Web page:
My research tackles how human values can be incorporated into machine learning and other computational systems. This includes work on the translation process from human values to computational definitions and work on how to understand and encourage fairness while preventing discrimination in machine learning and data science. My research combines tools from the theory of machine learning with insights from economics, science and technology studies, and philosophy, among others, to improve our theories of the translation process and the algorithms we create. In settings like classification, social networks, and data markets, I explore the ways in which human values play a primary role in the quality of machine learning and data science.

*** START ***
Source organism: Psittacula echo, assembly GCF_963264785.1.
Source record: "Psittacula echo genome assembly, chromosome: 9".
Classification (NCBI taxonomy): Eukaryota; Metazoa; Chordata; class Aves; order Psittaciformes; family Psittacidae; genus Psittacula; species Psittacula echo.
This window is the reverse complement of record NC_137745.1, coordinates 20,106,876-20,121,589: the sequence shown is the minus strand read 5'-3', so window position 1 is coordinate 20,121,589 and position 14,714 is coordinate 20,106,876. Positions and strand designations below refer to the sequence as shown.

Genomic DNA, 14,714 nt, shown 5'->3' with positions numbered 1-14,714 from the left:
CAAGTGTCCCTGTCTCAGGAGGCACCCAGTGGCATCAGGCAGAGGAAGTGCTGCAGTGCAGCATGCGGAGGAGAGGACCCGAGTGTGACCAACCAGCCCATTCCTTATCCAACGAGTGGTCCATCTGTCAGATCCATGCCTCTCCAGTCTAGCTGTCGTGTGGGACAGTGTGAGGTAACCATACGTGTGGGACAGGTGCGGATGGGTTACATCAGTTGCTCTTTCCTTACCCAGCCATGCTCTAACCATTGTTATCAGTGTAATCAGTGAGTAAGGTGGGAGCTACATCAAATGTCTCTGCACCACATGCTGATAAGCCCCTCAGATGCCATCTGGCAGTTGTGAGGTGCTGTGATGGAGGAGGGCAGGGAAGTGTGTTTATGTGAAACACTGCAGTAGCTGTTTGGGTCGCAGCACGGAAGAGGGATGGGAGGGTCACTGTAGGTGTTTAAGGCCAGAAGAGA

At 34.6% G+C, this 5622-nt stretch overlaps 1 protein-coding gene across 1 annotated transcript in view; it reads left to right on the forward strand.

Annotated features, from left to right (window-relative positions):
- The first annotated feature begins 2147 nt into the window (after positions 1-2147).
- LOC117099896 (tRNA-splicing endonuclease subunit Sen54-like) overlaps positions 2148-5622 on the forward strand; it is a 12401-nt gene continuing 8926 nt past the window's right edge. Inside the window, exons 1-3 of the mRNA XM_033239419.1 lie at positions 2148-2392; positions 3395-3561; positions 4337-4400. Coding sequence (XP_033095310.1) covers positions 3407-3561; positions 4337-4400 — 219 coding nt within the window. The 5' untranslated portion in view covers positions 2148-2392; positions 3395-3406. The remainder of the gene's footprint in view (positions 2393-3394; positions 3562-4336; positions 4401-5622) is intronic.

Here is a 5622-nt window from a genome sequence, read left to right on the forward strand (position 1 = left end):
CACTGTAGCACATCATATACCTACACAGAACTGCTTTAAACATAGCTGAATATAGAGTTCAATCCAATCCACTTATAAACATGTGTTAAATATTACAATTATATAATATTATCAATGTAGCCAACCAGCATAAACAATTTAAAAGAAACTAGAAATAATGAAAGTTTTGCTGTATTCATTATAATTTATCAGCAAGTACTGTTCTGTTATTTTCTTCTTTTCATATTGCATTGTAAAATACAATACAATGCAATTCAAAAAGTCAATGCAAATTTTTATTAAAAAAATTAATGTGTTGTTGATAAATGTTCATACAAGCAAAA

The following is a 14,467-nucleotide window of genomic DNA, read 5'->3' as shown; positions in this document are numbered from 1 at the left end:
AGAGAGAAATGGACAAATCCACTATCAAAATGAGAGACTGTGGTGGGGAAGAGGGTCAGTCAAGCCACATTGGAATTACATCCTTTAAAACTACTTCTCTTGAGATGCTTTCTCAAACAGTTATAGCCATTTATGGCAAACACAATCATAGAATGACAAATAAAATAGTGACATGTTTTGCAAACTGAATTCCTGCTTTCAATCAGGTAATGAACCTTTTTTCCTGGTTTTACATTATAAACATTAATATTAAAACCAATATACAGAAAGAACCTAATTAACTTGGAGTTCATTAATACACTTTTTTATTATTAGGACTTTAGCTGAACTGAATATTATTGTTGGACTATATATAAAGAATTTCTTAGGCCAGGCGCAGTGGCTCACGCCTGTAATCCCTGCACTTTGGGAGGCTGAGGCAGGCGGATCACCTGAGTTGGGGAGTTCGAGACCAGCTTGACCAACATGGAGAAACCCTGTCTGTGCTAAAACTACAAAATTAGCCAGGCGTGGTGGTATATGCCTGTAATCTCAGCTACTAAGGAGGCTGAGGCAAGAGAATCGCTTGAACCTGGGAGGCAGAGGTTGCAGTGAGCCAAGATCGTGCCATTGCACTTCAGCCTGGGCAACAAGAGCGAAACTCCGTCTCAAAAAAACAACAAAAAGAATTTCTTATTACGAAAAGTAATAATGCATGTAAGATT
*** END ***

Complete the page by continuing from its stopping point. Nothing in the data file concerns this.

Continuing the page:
The likelihood of receiving desirable information like public health information or job advertisements depends on both your position in a social network, and on who directly gets the information to start with (the seeds). This image shows how a new method for deciding who to select as the seeds, called maximin, outperforms the most popular approach in previous literature by decreasing the correlation between where you are in the social network and your likelihood of receiving the information. These figures are taken from work by Benjamin Fish, Ashkan Bashardoust, danah boyd, Sorelle A. Friedler, Carlos Scheidegger, and Suresh Venkatasubramanian. Gaps in information access in social networks. In The World Wide Web Conference, WWW 2019, San Francisco, CA, USA, May 13-17, 2019, pages 480–490, 2019.